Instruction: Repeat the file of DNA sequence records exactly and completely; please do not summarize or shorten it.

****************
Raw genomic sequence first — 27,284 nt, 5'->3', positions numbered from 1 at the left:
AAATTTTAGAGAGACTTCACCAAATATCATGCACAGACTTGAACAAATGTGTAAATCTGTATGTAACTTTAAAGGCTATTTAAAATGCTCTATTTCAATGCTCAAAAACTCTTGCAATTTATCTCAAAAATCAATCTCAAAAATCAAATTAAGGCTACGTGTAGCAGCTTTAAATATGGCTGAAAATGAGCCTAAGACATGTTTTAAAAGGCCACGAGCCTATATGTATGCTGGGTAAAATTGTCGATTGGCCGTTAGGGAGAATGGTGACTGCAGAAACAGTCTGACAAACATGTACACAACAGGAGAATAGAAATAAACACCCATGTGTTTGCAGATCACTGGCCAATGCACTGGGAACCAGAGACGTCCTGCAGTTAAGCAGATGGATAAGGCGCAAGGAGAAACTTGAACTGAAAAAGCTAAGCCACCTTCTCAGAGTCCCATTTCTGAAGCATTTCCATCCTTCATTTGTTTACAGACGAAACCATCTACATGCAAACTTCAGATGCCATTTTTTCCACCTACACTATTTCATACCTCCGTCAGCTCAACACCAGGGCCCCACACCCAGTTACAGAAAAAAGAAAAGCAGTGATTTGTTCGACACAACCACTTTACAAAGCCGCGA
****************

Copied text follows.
Raw genomic sequence first — 27,284 nt, 5'->3', positions numbered from 1 at the left:
AAATTTTAGAGAGACTTCACCAAATATCATGCACAGACTTGAACAAATGTGTAAATCTGTATGTAACTTTAAAGGCTATTTAAAATGCTCTATTTCAATGCTCAAAAACTCTTGCAATTTATCTCAAAAATCAATCTCAAAAATCAAATTAAGGCTACGTGTAGCAGCTTTAAATATGGCTGAAAATGAGCCTAAGACATGTTTTAAAAGGCCACGAGCCTATATGTATGCTGGGTAAAATTGTCGATTGGCCGTTAGGGAGAATGGTGACTGCAGAAACAGTCTGACAAACATGTACACAACAGGAGAATAGAAATAAACACCCATGTGTTTGCAGATCACTGGCCAATGCACTGGGAACCAGAGACGTCCTGCAGTTAAGCAGATGGATAAGGCGCAAGGAGAAACTTGAACTGAAAAAGCTAAGCCACCTTCTCAGAGTCCCATTTCTGAAGCATTTCCATCCTTCATTTGTTTACAGACGAAACCATCTACATGCAAACTTCAGATGCCATTTTTTCCACCTACACTATTTCATACCTCCGTCAGCTCAACACCAGGGCCCCACACCCAGTTACAGAAAAAAGAAAAGCAGTGATTTGTTCGACACAACCACTTTACAAAGCCGCGA